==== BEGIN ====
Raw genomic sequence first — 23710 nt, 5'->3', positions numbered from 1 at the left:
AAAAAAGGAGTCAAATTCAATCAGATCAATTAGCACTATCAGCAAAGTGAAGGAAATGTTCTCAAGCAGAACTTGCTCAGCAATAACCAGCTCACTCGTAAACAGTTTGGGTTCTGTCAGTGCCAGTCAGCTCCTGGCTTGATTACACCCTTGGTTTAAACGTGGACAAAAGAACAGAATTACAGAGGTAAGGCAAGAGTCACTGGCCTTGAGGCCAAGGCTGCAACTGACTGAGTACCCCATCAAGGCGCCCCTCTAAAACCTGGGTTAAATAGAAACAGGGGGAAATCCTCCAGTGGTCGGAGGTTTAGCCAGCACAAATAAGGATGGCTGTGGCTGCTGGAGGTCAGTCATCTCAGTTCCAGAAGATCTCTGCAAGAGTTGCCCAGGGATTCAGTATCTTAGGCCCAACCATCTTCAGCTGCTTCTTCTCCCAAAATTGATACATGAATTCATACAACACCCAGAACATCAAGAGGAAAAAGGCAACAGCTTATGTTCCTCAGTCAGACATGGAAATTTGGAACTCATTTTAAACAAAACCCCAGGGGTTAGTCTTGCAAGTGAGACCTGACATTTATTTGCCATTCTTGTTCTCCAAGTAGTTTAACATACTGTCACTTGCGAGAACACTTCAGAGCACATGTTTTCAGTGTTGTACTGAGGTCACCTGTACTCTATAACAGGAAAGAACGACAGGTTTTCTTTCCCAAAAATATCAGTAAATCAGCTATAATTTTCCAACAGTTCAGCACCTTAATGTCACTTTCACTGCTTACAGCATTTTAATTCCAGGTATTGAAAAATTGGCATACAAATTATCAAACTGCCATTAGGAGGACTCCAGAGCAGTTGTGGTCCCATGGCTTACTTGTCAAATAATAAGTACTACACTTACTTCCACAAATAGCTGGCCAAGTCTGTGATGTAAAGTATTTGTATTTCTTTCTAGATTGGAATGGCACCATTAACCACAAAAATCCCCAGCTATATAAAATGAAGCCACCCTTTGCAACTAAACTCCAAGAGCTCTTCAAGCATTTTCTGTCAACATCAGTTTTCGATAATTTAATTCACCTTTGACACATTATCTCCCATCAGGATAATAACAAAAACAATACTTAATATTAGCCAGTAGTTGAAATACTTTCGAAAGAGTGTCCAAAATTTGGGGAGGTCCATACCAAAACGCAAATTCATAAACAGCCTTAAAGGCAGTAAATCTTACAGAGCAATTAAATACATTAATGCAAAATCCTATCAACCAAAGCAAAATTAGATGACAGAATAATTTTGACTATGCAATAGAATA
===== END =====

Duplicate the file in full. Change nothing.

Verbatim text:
Raw genomic sequence first — 23710 nt, 5'->3', positions numbered from 1 at the left:
AAAAAAGGAGTCAAATTCAATCAGATCAATTAGCACTATCAGCAAAGTGAAGGAAATGTTCTCAAGCAGAACTTGCTCAGCAATAACCAGCTCACTCGTAAACAGTTTGGGTTCTGTCAGTGCCAGTCAGCTCCTGGCTTGATTACACCCTTGGTTTAAACGTGGACAAAAGAACAGAATTACAGAGGTAAGGCAAGAGTCACTGGCCTTGAGGCCAAGGCTGCAACTGACTGAGTACCCCATCAAGGCGCCCCTCTAAAACCTGGGTTAAATAGAAACAGGGGGAAATCCTCCAGTGGTCGGAGGTTTAGCCAGCACAAATAAGGATGGCTGTGGCTGCTGGAGGTCAGTCATCTCAGTTCCAGAAGATCTCTGCAAGAGTTGCCCAGGGATTCAGTATCTTAGGCCCAACCATCTTCAGCTGCTTCTTCTCCCAAAATTGATACATGAATTCATACAACACCCAGAACATCAAGAGGAAAAAGGCAACAGCTTATGTTCCTCAGTCAGACATGGAAATTTGGAACTCATTTTAAACAAAACCCCAGGGGTTAGTCTTGCAAGTGAGACCTGACATTTATTTGCCATTCTTGTTCTCCAAGTAGTTTAACATACTGTCACTTGCGAGAACACTTCAGAGCACATGTTTTCAGTGTTGTACTGAGGTCACCTGTACTCTATAACAGGAAAGAACGACAGGTTTTCTTTCCCAAAAATATCAGTAAATCAGCTATAATTTTCCAACAGTTCAGCACCTTAATGTCACTTTCACTGCTTACAGCATTTTAATTCCAGGTATTGAAAAATTGGCATACAAATTATCAAACTGCCATTAGGAGGACTCCAGAGCAGTTGTGGTCCCATGGCTTACTTGTCAAATAATAAGTACTACACTTACTTCCACAAATAGCTGGCCAAGTCTGTGATGTAAAGTATTTGTATTTCTTTCTAGATTGGAATGGCACCATTAACCACAAAAATCCCCAGCTATATAAAATGAAGCCACCCTTTGCAACTAAACTCCAAGAGCTCTTCAAGCATTTTCTGTCAACATCAGTTTTCGATAATTTAATTCACCTTTGACACATTATCTCCCATCAGGATAATAACAAAAACAATACTTAATATTAGCCAGTAGTTGAAATACTTTCGAAAGAGTGTCCAAAATTTGGGGAGGTCCATACCAAAACGCAAATTCATAAACAGCCTTAAAGGCAGTAAATCTTACAGAGCAATTAAATACATTAATGCAAAATCCTATCAACCAAAGCAAAATTAGATGACAGAATAATTTTGACTATGCAATAGAATA